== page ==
Unsurprisingly, Morgan Stanley Reports Trading Profits

Morgan Stanley is the final big US bank to report a profitable Q1 2010. Like Citi, Goldman Sachs, BofA, and Chase, Morgan Stanley made the bulk of its revenues from trading. The Wall Street Journal has more:

Morgan Stanley said a jump in fixed-income trading revenue helped drive first-quarter earnings that easily beat analysts’ forecasts, as the investment bank reported results for its first period with James Gorman as chief executive.

The bank, earlier criticized for pulling back on trading at the wrong time, racked up $4.1 billion in sales and trading revenue during the quarter, compared with $1.4 billion in the year-earlier period. The strong results come after Morgan Stanley hired hundreds of traders late last year to help regain market share lost when it scaled back risk during the financial crisis.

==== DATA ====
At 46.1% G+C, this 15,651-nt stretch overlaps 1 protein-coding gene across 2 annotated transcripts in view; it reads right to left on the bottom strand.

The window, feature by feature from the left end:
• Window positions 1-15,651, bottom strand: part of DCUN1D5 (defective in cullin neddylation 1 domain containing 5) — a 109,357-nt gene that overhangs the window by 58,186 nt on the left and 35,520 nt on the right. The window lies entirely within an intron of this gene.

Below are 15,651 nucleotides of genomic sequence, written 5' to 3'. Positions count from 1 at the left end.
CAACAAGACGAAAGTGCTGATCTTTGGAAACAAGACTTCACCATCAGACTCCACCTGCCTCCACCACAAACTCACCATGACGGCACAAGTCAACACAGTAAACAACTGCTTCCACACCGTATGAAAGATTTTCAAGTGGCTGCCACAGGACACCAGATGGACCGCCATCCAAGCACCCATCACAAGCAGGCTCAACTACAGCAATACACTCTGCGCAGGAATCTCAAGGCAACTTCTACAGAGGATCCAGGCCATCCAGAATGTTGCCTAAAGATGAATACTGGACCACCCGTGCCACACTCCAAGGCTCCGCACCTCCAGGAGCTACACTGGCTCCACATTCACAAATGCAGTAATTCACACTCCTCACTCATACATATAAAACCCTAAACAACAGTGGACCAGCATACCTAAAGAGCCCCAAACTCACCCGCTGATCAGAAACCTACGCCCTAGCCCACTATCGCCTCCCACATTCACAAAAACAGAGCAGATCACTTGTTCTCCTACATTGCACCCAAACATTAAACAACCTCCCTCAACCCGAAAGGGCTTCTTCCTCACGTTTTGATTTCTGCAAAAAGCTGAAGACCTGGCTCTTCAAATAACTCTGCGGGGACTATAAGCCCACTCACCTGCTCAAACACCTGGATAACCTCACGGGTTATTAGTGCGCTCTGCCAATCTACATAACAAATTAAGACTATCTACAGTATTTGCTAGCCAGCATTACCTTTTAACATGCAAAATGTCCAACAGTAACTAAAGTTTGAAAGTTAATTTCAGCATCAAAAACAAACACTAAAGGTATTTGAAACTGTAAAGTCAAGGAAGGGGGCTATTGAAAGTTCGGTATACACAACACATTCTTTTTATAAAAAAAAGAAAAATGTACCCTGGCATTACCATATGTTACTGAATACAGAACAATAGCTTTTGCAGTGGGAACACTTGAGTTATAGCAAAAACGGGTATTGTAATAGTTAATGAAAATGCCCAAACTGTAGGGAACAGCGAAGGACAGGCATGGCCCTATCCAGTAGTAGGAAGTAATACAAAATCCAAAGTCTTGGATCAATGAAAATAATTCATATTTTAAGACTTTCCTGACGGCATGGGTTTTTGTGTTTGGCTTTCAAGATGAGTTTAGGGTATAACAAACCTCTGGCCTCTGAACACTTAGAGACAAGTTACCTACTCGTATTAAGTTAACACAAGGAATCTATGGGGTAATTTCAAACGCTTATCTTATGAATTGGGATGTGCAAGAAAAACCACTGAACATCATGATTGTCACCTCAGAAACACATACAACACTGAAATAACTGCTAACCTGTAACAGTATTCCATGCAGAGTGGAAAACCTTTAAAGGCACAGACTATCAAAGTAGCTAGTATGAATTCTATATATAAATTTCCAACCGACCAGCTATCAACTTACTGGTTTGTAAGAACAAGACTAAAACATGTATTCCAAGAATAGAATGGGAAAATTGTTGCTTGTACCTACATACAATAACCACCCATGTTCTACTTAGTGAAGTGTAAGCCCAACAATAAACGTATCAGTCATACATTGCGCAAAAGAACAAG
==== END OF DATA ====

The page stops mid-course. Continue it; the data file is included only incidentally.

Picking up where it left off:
Morgan Stanley reported net income of $1.85 billion, or 99 cents a share, for the three months to March 31, compared with a year-earlier loss of $17 million, or 57 cents a share. Earnings were $1.03 a share on a continuing-operations basis and included a $382 million benefit associated with prior-year undistributed earnings of some subsidiaries that were reinvested abroad.

At Morgan Stanley’s institutional securities business, which includes capital markets and investment banking, revenue more than tripled while the segment swung to a $2.07 billion profit from a $464 million loss.

Those investment profits don’t make Morgan Stanley infallible. They just lost big on a casino stake, and had to pay Discover Financial Services a handsome settlement. Still, with 400 or so new traders, Morgan Stanley has upped its odds of making up for any losses–as long as that crucial Fed-engineered interest rate spread stays in place.